Drawing an Arbitrary Line in the Coal Ash
When is hazardous coal ash not considered hazardous?
When is hazardous coal ash not considered hazardous? According to the Environmental Protection Agency, when you dump it in a landfill as opposed to a pond. This approach is currently being floated by the EPA in its plans to regulate coal ash later this year. Coal ash—the waste left over after coal is burned at coal-fired power plants—is full of dangerously high levels of arsenic, lead, mercury, cadmium and other hazardous metals. Cancer rates skyrocket near coal ash dumps that have leaked into drinking water supplies.
As the one-year anniversary of the Kingston coal ash spill approaches (December 22), the EPA has been working hard to prepare the first ever federal regulations of coal ash. But newspapers are reporting that the Government Accountability Office issued a report last week that indicates EPA’s plans aren’t the strongest safeguards against this toxic threat.
It seems that the EPA is considering calling coal ash hazardous when it’s stored in ponds, and not hazardous when it’s stored in landfills. So what’s the big deal? The focus is on the word, "hazardous." Under the law, waste regarded as hazardous is treated with much greater scrutiny and thus, better protections. Dumping coal ash in a pond usually means it’s wet; when it’s in a landfill, it’s dry. But the spill in Tennessee last year happened at a so-called "landfill," so the lines distinguishing the two are blurry, to say the least.
Our attorney and resident coal ash expert Lisa Evans said in the Tennesseean, "We would not think that would be a protective scheme, with the many cases where dry disposal has caused contamination of groundwater and surface water. Both (wet ash and dry ash) pose a threat to human health and the environment so it doesn’t make sense to create that dichotomy."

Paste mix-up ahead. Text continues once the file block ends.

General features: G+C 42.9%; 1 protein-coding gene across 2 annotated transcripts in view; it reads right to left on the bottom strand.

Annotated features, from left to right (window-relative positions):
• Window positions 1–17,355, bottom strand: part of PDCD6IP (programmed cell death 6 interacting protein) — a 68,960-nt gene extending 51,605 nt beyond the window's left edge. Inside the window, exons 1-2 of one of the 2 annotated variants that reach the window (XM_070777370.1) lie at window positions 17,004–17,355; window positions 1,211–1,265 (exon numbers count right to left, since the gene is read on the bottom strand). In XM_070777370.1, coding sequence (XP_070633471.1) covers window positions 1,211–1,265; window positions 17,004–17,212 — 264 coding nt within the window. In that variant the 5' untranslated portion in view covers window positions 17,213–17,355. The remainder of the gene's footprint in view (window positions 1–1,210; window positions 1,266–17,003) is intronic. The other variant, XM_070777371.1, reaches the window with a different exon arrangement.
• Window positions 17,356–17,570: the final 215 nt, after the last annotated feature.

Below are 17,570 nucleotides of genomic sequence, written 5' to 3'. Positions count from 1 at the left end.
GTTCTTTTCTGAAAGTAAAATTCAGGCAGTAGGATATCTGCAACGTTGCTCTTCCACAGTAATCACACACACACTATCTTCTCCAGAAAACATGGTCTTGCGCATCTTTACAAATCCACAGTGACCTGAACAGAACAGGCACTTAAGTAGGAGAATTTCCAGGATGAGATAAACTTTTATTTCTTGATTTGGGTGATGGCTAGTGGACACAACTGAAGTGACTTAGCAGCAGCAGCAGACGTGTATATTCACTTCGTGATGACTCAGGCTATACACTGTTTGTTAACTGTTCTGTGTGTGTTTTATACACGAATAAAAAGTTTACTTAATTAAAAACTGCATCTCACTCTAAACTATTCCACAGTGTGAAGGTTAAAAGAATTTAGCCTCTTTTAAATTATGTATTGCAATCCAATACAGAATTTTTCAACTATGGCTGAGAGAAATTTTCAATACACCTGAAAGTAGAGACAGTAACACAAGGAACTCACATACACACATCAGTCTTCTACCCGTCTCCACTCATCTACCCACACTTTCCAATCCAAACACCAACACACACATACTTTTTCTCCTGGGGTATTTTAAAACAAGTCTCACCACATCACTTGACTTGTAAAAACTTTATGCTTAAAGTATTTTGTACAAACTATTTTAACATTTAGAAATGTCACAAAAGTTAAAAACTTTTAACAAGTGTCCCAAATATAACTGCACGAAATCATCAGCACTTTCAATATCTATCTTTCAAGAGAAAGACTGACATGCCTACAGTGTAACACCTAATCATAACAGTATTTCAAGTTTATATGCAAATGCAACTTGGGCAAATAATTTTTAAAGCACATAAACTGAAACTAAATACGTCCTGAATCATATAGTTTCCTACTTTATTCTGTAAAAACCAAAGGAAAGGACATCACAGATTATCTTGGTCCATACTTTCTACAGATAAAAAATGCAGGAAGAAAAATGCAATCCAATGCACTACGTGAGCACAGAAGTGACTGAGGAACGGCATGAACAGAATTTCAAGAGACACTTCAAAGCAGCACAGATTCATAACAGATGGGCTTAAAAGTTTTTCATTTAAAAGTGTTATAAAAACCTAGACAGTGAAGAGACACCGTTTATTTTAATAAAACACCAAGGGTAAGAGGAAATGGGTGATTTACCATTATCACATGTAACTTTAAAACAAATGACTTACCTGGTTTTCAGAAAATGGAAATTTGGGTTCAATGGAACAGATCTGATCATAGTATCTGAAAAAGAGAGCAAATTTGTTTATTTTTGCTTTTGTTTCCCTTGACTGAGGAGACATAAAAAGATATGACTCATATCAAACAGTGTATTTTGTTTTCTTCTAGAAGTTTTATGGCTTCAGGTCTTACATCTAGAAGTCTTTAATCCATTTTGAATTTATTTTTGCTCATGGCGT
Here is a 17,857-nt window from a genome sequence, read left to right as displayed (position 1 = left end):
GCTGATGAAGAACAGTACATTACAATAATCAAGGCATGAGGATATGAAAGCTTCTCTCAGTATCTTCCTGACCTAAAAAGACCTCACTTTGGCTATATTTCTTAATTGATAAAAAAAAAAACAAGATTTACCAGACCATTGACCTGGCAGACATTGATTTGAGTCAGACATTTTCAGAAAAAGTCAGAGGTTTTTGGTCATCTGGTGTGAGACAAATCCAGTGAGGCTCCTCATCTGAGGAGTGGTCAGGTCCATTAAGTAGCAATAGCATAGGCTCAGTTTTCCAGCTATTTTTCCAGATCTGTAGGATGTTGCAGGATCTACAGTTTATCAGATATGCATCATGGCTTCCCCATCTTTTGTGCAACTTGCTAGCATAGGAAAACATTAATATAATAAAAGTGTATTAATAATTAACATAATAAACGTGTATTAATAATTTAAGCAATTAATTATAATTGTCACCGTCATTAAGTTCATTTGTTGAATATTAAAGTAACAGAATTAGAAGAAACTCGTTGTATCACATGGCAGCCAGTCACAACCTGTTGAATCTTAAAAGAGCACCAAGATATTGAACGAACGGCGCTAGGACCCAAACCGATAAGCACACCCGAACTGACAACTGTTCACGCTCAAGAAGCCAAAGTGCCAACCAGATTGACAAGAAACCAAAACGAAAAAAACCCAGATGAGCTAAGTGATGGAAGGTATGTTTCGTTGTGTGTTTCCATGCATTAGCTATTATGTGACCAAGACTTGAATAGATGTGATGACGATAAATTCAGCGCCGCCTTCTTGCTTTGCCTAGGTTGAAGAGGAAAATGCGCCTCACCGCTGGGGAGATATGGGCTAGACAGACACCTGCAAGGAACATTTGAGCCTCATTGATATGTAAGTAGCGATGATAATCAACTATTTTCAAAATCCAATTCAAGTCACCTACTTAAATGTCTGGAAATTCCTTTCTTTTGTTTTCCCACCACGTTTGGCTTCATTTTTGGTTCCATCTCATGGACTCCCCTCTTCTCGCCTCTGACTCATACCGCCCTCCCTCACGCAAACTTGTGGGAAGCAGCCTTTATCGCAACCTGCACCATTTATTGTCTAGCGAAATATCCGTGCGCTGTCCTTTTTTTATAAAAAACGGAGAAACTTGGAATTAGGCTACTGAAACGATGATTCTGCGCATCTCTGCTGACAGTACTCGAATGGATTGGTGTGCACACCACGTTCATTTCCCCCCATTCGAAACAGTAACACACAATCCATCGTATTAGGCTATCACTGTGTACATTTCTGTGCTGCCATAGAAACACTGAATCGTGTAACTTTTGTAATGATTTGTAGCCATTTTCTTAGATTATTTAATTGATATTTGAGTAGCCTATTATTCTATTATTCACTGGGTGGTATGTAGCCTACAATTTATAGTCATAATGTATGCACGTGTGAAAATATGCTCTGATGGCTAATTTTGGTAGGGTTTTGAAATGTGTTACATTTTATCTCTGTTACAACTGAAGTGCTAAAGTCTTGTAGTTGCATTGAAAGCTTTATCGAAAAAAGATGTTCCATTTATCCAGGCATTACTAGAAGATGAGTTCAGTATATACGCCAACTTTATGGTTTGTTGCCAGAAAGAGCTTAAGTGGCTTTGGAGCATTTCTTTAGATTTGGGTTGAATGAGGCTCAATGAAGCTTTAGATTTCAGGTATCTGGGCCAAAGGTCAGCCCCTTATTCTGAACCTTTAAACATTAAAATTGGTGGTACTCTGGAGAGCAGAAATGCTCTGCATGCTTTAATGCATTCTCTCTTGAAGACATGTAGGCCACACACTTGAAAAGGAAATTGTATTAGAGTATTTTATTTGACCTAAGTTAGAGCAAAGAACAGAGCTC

Industry doesn’t want the hazardous designation at all, and we’re certain the residents living near coal ash landfills want their health protected just as much as people living near coal ash ponds. To create an unnecessary dichotomy just doesn’t make sense. EPA plans to propose their rules governing coal ash disposal this December, and we’ll be keeping you updated on what the agency decides to do, and what you can do to help.
Jared was the head coach of Earthjustice's advocacy campaign team from 2004 to 2014.
Earthjustice’s Washington, D.C., office works at the federal level to prevent air and water pollution, combat climate change, and protect natural areas. We also work with communities in the Mid-Atlantic region and elsewhere to address severe local environmental health problems, including exposures to dangerous air contaminants in toxic hot spots, sewage backups and overflows, chemical disasters, and contamination of drinking water. The D.C. office has been in operation since 1978.